A research team of the University of Barcelona (UB), IDIBAPS and Virtual BodyWorks, a spin-off of both institutions and ICREA, has used immersive virtual reality to observe the effects of talking to themselves as if they were another person, using virtual reality. Study results, published in the Nature Group’s journal Scientific Reports, show that conversation with oneself embodied as Dr Sigmund Freud works better to improve people’s mood, compared to just talking about your problems in a virtual conversation with pre-scripted comments. Researchers claimed that the method could be used by clinicians to help people dealing with minor personal problems.
The study was led by Mel Slater and Solène Neyret, researchers at the Experimental Virtual Environments Lab for Neuroscience and Technology (Event Lab), a research group of the Faculty of Psychology of the UB. Clinical psychologist Guillem Feixas, of the UB Department of Clinical Psychology and Psychobiology and the Institute of Neurosciences of the University of Barcelona (UBNeuro) also guided the study.
Changing perception and attitude thanks to Virtual Reality
Previous studies developed by this research team have shown that when we adopt a different body using virtual reality, we change our behaviour, attitude and perception of things. “We showed earlier that it is possible for people to talk to themselves as if they were another person, body swapping to two different avatars, and that participants’ mood and happiness improved. However, we didn’t know whether this was due to simply the participant talking about their problem or whether the virtual body swapping really made a difference,” said Mel Slater, also a member of the UBNeuro.
In order to test the body swapping idea, researchers compared one group who talked to themselves first embodied as the participant and then body swapping to a virtual Sigmund Freud; and another (control) group who spoke to the virtual Freud, but in that case Freud responded with pre-scripted questions and comments (there was no body swapping).
Embodied as Sigmund Freud
For this technique to work out,researchers scanned the person to obtain an ‘avatar’ which is a 3D-likeness of the person. In virtual reality, when they look at themselves, at their body parts, or in a mirror, they will see a representation of themselves. When they move their real body, their virtual body will move in the same way and at the same time. Seated across the table is another virtual human, in the case of this experiment, a representation of Dr Sigmund Freud.
The participant can explain their personal problem to Dr Freud, and then switch to being embodied as Freud. Now, embodied as Freud, when they look down towards themselves, or in a mirror, they will see Freud’s body rather than their own, and also this body will move in synchrony with their own movements. “They will see and hear their own likeness explaining the problem, and they see their virtual self as if this were another person. Now they themselves have become the ‘friend’ who is listening and trying to help,” said Mel Slater.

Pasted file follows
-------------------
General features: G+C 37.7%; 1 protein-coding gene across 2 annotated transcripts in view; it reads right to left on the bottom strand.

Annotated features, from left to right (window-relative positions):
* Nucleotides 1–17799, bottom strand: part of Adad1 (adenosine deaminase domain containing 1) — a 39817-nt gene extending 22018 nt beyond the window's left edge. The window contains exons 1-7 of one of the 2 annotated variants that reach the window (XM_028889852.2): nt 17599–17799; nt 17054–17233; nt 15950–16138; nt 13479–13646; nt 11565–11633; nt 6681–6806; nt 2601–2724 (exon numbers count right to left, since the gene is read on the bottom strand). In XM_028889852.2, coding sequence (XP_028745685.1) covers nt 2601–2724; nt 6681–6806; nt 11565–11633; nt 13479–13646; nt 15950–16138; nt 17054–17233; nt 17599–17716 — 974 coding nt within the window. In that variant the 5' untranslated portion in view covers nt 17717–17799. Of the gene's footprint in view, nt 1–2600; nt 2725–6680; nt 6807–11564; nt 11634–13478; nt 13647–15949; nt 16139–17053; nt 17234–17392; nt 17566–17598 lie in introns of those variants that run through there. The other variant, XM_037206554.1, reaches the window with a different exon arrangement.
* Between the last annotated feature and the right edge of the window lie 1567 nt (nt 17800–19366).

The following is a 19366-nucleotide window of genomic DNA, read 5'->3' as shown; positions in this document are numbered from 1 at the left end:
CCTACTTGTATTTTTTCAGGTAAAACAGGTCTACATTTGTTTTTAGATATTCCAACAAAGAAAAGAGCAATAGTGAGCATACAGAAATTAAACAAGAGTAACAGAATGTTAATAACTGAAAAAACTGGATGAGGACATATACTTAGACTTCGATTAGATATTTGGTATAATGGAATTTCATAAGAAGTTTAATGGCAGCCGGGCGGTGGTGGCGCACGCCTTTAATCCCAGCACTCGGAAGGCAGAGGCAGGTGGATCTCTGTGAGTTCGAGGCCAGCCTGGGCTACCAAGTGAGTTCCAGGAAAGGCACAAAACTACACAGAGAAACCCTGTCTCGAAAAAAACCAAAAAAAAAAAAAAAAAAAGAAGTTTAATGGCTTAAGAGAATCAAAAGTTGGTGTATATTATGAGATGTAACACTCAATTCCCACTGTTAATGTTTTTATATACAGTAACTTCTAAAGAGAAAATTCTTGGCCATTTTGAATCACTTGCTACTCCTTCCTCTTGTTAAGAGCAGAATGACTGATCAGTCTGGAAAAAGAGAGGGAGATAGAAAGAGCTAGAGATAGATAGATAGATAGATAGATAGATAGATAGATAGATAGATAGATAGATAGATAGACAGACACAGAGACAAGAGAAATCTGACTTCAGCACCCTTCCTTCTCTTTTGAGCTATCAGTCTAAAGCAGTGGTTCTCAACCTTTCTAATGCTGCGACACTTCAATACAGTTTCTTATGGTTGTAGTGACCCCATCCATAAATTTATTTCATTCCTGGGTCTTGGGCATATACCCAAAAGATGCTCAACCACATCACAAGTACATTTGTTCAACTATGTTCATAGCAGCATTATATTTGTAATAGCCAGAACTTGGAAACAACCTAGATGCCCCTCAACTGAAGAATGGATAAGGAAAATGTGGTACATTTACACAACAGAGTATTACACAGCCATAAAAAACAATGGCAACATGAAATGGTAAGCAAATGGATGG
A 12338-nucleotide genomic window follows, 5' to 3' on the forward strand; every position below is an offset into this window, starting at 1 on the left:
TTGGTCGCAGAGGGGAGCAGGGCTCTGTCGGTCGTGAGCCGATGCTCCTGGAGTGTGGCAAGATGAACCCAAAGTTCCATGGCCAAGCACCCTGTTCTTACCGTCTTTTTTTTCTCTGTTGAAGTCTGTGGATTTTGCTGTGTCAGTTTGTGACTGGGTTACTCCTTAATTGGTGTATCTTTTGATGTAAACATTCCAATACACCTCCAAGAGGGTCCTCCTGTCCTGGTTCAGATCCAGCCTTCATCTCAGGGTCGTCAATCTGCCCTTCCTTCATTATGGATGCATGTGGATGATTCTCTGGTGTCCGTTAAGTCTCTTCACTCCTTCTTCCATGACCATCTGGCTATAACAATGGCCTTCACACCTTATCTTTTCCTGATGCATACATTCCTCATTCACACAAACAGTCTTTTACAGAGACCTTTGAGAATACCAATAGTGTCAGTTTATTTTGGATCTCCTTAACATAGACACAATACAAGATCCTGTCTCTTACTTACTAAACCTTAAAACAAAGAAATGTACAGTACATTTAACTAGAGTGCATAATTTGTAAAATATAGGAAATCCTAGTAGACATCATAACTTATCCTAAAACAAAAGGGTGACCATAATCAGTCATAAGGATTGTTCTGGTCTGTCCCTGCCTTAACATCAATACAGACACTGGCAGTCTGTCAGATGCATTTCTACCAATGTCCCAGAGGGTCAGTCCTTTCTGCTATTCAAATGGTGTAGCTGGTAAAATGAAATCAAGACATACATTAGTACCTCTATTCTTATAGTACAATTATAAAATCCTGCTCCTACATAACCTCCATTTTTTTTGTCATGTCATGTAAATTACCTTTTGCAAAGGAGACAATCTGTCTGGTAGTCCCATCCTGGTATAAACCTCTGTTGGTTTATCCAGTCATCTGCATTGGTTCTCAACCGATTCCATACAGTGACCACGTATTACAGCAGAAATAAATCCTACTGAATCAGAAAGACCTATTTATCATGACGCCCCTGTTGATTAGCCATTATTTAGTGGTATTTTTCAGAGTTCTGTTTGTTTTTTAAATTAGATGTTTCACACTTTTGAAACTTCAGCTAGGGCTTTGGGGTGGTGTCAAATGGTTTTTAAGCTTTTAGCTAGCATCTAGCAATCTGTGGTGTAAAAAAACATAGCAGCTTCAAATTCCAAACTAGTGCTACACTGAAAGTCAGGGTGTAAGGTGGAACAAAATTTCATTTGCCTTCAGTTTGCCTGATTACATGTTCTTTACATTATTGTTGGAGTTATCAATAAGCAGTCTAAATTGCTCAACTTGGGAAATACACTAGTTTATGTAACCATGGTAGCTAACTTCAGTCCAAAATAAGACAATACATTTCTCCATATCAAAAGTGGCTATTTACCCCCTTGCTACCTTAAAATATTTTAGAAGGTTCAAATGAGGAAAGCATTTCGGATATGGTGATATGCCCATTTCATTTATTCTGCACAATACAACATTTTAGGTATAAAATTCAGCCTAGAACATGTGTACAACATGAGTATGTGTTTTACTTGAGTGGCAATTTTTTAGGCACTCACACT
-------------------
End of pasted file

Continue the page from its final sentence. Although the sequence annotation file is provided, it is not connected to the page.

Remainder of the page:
While embodied as Freud, and after perceiving a strong likeness of themselves describing a problem, they can respond, as Freud, back to themselves and ask a question or help the person in front (themselves) to find a solution. After this, they are embodied once again in their own body and they can see and hear Freud’s answer. Although it was really themselves who had spoken through Freud, they will hear their voice as disguised. They can keep switching back and forth between the two bodies, so having a conversation: in reality it is with themselves, but it appears as if it is between two different people.
Better results in dealing with personal problems
One week after the completion of the experiment more than 80% of participants in the body swapping group reported a change with respect to their problem, compared to less than 50% in the control group. “We found that those in the body swapping group got better knowledge, understanding, control, and new ideas about their problem compared to the control group (no body swapping),” said Mel Slater.
Participants were guided by clinical psychologist Tania Johnston about how to formulate their problem, so researchers do not know whether this method could be used without this prior clinical advice, and the extent to which the clinician could be incorporated into the virtual reality as part of the procedure.
However, researchers believe that this method could be a useful tool for clinicians. “Now that virtual reality is available as a consumer product, with high quality at less than the cost of a good Smartphone, this method could be widely used by clinicians, for example, by giving ‘homework’ to their clients to carry out this type of method at home,”, said Mel Slater.